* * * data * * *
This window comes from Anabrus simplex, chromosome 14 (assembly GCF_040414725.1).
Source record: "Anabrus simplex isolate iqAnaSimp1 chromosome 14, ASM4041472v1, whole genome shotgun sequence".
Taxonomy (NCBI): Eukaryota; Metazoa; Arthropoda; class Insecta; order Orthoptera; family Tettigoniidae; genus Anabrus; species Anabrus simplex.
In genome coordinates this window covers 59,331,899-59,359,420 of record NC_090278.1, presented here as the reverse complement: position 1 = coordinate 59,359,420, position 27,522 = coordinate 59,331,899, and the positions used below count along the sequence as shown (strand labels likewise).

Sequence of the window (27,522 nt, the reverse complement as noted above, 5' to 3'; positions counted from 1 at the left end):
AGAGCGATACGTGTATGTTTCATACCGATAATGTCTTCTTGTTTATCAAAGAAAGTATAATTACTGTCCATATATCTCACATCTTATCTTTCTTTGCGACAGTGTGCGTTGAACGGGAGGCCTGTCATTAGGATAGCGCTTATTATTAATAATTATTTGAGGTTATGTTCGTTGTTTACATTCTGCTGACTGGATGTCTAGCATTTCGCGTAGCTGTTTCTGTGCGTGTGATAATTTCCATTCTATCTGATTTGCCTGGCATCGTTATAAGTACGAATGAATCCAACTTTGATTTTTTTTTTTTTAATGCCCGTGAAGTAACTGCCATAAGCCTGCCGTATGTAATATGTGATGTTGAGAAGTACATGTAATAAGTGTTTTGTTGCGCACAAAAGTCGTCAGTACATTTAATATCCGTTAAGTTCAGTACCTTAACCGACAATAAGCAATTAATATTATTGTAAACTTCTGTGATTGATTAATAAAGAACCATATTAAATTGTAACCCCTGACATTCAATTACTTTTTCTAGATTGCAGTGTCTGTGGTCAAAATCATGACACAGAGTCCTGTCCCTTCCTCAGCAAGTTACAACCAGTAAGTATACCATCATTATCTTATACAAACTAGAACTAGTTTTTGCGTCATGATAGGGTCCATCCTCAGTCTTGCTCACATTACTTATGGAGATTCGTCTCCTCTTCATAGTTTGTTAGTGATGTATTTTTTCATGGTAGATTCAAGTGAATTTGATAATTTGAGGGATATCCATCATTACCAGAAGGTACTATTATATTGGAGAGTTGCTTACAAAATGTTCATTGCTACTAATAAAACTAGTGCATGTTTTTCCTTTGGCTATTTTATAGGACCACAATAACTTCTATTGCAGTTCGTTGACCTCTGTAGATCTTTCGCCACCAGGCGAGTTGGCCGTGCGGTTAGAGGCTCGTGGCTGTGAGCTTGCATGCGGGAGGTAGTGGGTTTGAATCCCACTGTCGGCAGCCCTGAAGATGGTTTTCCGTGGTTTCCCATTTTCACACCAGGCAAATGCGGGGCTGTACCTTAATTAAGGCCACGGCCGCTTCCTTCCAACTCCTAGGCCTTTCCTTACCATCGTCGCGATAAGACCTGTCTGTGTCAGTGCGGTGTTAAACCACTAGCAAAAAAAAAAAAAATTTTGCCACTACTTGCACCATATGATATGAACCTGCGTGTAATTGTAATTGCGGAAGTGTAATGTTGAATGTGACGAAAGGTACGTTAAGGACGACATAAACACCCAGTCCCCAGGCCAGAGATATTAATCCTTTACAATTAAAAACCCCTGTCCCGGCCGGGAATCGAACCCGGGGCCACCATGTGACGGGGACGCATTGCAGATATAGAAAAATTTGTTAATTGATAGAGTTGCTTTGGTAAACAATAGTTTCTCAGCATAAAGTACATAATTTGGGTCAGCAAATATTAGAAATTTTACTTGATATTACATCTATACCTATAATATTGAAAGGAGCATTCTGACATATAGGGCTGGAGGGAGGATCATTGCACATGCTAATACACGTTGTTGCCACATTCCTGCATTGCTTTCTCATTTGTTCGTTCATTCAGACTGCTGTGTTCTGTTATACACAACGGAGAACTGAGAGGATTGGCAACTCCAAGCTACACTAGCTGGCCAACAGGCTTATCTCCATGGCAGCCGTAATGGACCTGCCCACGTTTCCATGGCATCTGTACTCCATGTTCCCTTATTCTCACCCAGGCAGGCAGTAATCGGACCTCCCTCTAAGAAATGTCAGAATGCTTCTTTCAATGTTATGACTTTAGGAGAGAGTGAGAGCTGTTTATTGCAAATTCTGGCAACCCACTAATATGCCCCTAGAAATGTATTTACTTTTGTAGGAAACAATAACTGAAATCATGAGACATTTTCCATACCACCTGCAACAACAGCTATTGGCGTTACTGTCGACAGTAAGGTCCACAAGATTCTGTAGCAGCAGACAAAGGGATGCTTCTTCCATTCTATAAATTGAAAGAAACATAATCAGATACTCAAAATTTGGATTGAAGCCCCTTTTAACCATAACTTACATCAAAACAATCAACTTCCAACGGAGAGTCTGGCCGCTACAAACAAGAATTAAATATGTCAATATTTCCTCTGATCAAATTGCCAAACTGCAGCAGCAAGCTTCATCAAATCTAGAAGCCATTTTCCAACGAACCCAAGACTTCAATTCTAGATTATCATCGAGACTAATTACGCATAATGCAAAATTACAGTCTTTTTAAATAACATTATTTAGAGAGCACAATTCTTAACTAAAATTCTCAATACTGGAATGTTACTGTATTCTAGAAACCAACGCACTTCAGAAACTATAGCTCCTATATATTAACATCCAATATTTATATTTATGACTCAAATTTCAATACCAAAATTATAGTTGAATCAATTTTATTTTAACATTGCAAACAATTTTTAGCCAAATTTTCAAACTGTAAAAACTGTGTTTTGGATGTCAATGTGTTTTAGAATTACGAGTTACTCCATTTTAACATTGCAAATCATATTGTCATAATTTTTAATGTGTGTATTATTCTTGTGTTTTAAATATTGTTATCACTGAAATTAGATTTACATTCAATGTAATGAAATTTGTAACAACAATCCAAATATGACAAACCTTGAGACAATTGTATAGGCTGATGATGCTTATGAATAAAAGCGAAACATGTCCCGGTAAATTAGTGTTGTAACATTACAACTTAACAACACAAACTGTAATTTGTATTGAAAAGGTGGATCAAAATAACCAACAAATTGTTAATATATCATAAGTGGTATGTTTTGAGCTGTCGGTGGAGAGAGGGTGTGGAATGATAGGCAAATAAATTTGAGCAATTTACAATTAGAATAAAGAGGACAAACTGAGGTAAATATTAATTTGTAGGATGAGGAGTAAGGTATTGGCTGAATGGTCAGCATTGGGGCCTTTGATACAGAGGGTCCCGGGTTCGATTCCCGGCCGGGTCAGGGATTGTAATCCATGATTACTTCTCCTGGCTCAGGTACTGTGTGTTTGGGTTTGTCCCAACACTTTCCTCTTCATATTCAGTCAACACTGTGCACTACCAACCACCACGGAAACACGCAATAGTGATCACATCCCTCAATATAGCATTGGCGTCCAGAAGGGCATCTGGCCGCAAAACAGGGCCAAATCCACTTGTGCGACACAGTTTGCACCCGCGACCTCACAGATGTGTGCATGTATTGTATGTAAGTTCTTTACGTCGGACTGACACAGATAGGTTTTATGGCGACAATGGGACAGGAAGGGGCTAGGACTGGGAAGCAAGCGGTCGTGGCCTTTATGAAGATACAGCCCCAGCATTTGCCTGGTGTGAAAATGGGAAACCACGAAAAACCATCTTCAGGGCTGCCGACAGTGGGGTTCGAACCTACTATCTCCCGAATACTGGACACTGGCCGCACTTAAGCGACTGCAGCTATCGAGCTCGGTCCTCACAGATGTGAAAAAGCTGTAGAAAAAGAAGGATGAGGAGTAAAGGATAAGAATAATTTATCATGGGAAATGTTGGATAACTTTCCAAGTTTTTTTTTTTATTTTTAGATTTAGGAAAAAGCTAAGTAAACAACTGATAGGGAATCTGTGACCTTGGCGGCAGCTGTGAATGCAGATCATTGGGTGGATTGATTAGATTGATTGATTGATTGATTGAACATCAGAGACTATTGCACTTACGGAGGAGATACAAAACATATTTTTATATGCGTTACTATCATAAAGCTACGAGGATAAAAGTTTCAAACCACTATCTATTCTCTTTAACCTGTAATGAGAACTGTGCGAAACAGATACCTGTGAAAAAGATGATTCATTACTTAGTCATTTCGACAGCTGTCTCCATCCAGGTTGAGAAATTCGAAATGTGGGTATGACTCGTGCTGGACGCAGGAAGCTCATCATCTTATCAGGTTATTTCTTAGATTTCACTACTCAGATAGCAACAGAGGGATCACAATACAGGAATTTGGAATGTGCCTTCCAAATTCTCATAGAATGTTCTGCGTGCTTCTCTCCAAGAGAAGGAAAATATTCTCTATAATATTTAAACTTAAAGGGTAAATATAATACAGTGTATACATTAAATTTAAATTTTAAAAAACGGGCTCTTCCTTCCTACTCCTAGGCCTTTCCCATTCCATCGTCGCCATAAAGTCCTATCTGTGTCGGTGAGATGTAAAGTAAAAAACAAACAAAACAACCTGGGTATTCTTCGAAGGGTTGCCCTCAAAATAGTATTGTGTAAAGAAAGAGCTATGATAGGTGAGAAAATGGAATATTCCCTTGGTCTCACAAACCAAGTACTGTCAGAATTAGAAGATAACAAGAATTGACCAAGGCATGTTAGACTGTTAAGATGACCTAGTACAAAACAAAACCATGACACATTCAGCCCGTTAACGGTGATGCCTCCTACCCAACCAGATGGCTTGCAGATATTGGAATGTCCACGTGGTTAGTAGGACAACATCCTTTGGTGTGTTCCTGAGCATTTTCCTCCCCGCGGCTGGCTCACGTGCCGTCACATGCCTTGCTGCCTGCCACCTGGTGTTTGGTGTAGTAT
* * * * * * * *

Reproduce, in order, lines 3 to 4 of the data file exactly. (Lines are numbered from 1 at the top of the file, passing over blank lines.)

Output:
Taxonomy (NCBI): Eukaryota; Metazoa; Arthropoda; class Insecta; order Orthoptera; family Tettigoniidae; genus Anabrus; species Anabrus simplex.
In genome coordinates this window covers 59,331,899-59,359,420 of record NC_090278.1, presented here as the reverse complement: position 1 = coordinate 59,359,420, position 27,522 = coordinate 59,331,899, and the positions used below count along the sequence as shown (strand labels likewise).